And each of these various objects, we’re feeling some level of happiness or unhappiness; we’re either enjoying it or not enjoying it; we’d like for it to continue or not to continue. And all of this, these various feelings, are networking together. We may have one that is predominant, but actually there are quite a lot of different feelings of happiness and unhappiness going on at the same time. I might feel so unhappy about my depression, about my sickness, that I don’t enjoy seeing anything, or listening to music, or eating, or anything like that. That can certainly happen. But, again, what is the level of unhappiness that we feel with regard to these other objects? And it may be different for each symptom: but sometimes, even when I am feeling a depression and feeling unhappy, I do enjoy my favorite music a little. So all of this we saw was in the aggregate of feelings: feelings of different levels of happiness and unhappiness.
And we are also, in each moment, distinguishing something. We are distinguishing each of these objects that we are either enjoying or not enjoying. It’s not that our experience is of something like an abstract painting. We put together the various pieces of sense data into knowable objects and distinguish them from other things and from the background. That is just the basic mechanism here of distinguishing. (To give a name to it, to identify it as this or as that, is another mental factor.) But sometimes we distinguish correctly and sometimes we distinguish incorrectly. We have the depression, and we put certain things together and we distinguish it into something—a big deal—and that forms the basis of thinking, “I’m going to die. I can’t handle this anymore.” So it could be quite an incorrect distinguishing. Well, this is the aggregate of distinguishing.
So we can see through this process of analyzing and deconstructing our moment of experience into all its component parts and noticing, over a series of moments, that’s it’s all changing. Then we can discover already some of the faults, some of the aspects within that experience which are mistaken, which are making some problems. Like here distinguishing, putting certain things together that really don’t go together, and then thinking, “I’m going to die. Oh, it’s the worst thing in the world.”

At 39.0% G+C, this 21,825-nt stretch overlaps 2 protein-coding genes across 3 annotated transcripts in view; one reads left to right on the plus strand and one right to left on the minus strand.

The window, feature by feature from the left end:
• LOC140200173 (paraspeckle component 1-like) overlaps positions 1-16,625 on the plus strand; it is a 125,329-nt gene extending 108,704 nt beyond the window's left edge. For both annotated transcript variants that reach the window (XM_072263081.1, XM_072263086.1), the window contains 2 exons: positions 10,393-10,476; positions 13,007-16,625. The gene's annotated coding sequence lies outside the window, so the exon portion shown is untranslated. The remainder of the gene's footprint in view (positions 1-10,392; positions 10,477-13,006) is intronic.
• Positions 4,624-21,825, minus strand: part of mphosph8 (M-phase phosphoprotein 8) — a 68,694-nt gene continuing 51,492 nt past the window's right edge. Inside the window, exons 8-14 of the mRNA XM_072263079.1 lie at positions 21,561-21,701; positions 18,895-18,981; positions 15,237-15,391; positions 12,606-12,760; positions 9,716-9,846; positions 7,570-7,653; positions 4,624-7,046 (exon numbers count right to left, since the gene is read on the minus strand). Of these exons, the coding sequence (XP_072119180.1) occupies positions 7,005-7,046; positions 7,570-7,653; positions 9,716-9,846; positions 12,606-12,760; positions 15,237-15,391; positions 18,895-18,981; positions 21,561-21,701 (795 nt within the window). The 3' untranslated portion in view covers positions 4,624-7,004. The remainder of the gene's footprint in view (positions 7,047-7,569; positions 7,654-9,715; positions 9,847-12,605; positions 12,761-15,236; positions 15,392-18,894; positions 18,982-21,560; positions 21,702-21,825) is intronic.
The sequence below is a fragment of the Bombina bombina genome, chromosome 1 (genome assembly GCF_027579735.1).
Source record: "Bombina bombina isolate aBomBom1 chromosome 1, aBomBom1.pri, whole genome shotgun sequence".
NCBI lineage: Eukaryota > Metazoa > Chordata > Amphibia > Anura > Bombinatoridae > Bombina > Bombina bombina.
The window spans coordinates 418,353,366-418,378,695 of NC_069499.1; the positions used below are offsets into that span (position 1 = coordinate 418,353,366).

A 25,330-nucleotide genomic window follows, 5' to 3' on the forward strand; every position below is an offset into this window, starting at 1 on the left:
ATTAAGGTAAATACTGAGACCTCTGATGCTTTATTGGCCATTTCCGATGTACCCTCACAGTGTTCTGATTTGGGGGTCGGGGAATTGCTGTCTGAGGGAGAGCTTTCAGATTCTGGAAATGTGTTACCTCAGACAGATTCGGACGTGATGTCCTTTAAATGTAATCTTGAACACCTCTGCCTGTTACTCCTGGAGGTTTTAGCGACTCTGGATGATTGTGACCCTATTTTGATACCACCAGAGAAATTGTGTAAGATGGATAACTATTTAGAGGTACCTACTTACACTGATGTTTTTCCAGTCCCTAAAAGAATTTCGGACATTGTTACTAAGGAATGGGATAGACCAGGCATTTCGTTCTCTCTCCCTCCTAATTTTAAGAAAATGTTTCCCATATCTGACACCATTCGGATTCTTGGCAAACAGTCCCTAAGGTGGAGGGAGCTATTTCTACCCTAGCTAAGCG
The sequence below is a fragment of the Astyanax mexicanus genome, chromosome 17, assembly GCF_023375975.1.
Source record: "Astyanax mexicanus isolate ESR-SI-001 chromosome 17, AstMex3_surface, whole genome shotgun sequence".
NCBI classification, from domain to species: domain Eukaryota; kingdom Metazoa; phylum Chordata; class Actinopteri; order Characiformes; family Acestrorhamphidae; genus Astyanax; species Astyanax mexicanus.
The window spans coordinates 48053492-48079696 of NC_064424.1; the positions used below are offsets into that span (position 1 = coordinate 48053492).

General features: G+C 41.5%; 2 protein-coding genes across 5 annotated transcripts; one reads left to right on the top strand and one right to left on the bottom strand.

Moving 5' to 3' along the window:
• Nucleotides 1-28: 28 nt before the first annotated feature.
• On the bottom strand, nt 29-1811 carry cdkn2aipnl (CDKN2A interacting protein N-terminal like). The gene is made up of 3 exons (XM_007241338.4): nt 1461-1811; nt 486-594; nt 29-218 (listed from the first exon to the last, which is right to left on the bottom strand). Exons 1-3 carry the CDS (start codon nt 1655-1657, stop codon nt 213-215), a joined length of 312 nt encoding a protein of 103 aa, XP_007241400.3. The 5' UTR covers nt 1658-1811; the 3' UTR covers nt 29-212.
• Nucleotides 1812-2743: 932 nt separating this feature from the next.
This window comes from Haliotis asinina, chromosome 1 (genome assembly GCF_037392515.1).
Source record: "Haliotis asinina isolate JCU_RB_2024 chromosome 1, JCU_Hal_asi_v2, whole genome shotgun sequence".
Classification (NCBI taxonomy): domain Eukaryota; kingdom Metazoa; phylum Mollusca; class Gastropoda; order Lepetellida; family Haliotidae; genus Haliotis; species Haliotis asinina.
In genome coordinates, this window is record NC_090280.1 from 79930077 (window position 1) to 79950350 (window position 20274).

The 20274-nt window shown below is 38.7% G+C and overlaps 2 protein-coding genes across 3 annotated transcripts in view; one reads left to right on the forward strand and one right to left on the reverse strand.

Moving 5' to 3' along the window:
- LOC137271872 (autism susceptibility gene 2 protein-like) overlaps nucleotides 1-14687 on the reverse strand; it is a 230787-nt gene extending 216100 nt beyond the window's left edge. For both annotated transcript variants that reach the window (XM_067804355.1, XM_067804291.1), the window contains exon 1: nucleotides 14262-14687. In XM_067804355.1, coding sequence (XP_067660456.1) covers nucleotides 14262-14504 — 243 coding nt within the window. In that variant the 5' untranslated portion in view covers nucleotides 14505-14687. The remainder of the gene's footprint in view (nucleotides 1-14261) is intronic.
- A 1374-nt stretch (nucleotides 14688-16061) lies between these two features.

This is what we’re doing here with our analysis of the five aggregates; we’re troubleshooting. We are trying to discover which are the mistaken aspects, the mistaken components of our experience, so that we can come in like a good repairman and try to either take out the part that is causing the trouble—simply take it out—or take it out and replace it with something else. What we have to be very careful about in this process is not to believe what it feels like here, which is that there is a separate “me” as the repairman coming in, observing, making the check, and then making the repairs—and then sending us a bill afterwards. That is the real fantasy; although it feels like it, that there is a separate independent “me” doing all of this. What are we experiencing? We are experiencing what is known in the West as alienation. We are alienated from our bodies, from our feelings, from our mind, and coming in there and trying to do something to fix it. The point is to just replace what needs to be replaced, add what needs to be added, and so on. Just do it. Not as a separate “me” doing it, but just do it.
When we go to drink a glass of water, we don’t think, “Ah, there is a ‘me’ inside, and there is this dry hole in my face. And now, ah, I’ll go and lift this object here and pour the liquid into this hole in my face: my mouth.” We don’t do that, do we? We just do it. Just pick it up and drink. We’re not self-conscious, thinking of a “me” separate from the whole thing—that now I’m going to water my body by throwing this liquid into the big hole in the front of my head.
That’s the way that we need to approach this whole process. Just do it. Not self-consciously. And don’t make a big deal out of it—congratulating myself for finding that hole in the front of my head and not pouring it into my nose, or whatever: “Great! Wow! Good me. Smart me.” We’re not babies anymore that you have to encourage and say, “Oh, how wonderful! What a big girl. You are able to drink from a glass by yourself.” We don’t have to treat ourselves like that anymore, do we? So the same thing in terms of changing our attitudes about what we are experiencing and how are we experiencing. We just do it. So, as I say, the same thing with working on ourselves in terms of correcting the way that we experience things.